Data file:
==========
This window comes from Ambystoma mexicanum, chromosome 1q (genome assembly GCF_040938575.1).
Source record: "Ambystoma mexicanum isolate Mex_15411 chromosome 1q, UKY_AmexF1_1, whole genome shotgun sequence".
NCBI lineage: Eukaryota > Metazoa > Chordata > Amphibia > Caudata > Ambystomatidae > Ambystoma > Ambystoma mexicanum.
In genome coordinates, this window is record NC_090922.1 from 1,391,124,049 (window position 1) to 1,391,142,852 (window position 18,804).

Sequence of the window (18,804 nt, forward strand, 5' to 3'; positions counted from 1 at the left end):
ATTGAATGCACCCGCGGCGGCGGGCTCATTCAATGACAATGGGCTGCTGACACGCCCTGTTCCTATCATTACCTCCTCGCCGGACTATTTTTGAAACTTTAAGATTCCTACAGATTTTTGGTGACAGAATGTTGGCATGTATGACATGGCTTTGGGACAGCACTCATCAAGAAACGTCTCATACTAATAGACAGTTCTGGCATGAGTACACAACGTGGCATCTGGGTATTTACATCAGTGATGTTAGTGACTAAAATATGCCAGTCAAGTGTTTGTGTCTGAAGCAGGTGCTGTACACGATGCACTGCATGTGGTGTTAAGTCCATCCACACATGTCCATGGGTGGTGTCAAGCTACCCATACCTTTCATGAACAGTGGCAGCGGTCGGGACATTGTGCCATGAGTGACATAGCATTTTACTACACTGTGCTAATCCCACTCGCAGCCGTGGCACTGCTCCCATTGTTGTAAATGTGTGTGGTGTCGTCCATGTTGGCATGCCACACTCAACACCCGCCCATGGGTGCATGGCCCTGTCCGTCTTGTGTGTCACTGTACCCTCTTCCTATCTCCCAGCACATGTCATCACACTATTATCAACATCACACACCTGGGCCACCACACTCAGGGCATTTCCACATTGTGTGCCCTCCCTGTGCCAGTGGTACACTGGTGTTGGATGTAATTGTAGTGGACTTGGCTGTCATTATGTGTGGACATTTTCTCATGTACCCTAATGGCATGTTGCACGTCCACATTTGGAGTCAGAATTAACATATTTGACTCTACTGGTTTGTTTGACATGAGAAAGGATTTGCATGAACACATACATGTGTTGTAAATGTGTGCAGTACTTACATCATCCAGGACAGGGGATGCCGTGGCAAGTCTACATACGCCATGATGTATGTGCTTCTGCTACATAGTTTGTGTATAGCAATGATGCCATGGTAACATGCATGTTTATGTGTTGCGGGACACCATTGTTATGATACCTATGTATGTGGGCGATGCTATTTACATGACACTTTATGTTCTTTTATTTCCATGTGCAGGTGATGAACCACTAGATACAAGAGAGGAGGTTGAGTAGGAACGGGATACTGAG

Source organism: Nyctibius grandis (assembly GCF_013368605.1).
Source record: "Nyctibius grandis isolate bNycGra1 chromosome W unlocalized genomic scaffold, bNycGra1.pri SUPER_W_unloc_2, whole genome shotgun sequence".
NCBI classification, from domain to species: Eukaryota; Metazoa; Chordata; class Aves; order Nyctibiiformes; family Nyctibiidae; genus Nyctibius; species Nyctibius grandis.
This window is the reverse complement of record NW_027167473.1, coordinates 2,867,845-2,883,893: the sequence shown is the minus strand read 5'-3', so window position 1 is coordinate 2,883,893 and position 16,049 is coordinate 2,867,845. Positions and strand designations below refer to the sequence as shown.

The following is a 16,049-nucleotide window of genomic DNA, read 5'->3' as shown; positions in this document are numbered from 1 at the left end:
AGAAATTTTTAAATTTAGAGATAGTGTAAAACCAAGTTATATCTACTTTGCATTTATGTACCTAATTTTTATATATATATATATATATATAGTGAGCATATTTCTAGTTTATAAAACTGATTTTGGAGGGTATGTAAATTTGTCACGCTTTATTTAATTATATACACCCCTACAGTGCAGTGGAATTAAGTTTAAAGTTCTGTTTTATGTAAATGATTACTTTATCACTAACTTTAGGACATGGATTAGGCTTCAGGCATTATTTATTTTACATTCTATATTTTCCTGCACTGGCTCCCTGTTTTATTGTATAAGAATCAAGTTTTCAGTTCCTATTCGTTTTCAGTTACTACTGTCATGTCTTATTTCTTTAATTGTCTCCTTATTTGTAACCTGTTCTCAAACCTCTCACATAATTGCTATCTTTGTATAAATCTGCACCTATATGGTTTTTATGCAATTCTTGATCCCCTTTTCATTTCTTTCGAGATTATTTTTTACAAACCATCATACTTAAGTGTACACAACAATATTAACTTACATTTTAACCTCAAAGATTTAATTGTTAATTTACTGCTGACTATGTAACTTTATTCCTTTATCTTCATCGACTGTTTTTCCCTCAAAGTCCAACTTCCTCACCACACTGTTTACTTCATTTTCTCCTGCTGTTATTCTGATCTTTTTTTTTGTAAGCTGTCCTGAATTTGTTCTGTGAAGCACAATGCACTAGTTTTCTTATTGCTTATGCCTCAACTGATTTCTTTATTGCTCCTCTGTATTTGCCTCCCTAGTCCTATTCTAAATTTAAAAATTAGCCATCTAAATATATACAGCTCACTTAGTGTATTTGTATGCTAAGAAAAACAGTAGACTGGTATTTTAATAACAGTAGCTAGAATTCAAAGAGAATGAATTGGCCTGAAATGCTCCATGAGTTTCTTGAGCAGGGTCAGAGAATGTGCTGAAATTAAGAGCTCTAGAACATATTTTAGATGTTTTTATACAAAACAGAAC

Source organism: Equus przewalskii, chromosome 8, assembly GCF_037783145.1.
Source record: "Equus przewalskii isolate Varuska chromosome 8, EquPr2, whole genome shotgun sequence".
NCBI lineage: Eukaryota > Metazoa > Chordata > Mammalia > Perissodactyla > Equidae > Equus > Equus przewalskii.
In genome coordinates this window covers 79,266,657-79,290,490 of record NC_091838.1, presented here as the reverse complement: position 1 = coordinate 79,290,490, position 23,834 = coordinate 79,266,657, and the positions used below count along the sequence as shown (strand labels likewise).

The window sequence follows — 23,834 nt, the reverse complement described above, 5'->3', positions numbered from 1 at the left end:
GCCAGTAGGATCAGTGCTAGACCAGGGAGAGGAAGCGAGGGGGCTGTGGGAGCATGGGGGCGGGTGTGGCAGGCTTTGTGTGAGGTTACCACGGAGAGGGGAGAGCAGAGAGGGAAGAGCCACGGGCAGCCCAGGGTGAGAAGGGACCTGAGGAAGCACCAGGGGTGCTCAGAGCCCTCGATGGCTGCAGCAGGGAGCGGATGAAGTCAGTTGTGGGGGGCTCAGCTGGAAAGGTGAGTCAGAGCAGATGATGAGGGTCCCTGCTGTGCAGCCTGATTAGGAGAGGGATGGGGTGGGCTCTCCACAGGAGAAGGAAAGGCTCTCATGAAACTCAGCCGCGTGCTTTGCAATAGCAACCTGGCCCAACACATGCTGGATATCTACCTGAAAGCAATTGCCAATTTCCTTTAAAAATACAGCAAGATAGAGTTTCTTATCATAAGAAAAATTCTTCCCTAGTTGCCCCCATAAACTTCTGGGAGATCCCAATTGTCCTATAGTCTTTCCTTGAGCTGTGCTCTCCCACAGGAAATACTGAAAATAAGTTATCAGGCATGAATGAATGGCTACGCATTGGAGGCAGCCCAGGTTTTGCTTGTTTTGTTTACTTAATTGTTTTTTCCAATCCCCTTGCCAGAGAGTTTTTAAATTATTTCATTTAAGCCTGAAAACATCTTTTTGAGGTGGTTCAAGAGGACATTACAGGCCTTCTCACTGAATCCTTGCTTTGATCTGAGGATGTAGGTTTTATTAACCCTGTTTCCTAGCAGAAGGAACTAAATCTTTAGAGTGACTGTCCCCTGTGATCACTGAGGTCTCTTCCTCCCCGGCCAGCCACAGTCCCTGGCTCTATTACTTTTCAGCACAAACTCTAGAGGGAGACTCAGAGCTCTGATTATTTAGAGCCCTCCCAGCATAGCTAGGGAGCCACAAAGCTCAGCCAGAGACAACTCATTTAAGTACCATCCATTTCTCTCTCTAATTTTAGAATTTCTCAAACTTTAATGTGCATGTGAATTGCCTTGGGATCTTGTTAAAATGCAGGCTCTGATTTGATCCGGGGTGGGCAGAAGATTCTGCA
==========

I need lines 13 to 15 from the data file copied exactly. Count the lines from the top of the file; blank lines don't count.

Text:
Source organism: Equus przewalskii, chromosome 8, assembly GCF_037783145.1.
Source record: "Equus przewalskii isolate Varuska chromosome 8, EquPr2, whole genome shotgun sequence".
NCBI lineage: Eukaryota > Metazoa > Chordata > Mammalia > Perissodactyla > Equidae > Equus > Equus przewalskii.